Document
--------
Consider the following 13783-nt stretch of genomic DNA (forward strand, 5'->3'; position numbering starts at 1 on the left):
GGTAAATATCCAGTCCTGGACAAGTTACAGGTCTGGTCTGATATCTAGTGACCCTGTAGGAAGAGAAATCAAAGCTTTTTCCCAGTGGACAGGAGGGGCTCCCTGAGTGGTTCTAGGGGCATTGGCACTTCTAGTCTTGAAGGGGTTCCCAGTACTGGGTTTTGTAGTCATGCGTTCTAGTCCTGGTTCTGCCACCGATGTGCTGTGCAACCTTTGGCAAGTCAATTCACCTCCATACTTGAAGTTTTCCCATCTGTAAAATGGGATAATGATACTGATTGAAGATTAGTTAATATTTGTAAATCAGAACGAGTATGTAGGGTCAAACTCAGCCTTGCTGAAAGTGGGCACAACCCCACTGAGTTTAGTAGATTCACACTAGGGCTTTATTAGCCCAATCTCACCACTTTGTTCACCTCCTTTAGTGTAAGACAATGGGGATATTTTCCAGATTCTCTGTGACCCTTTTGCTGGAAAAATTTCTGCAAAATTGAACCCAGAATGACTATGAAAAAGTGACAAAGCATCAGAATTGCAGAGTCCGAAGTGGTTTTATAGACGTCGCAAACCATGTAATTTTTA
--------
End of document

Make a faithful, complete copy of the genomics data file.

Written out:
Consider the following 13783-nt stretch of genomic DNA (forward strand, 5'->3'; position numbering starts at 1 on the left):
GGTAAATATCCAGTCCTGGACAAGTTACAGGTCTGGTCTGATATCTAGTGACCCTGTAGGAAGAGAAATCAAAGCTTTTTCCCAGTGGACAGGAGGGGCTCCCTGAGTGGTTCTAGGGGCATTGGCACTTCTAGTCTTGAAGGGGTTCCCAGTACTGGGTTTTGTAGTCATGCGTTCTAGTCCTGGTTCTGCCACCGATGTGCTGTGCAACCTTTGGCAAGTCAATTCACCTCCATACTTGAAGTTTTCCCATCTGTAAAATGGGATAATGATACTGATTGAAGATTAGTTAATATTTGTAAATCAGAACGAGTATGTAGGGTCAAACTCAGCCTTGCTGAAAGTGGGCACAACCCCACTGAGTTTAGTAGATTCACACTAGGGCTTTATTAGCCCAATCTCACCACTTTGTTCACCTCCTTTAGTGTAAGACAATGGGGATATTTTCCAGATTCTCTGTGACCCTTTTGCTGGAAAAATTTCTGCAAAATTGAACCCAGAATGACTATGAAAAAGTGACAAAGCATCAGAATTGCAGAGTCCGAAGTGGTTTTATAGACGTCGCAAACCATGTAATTTTTA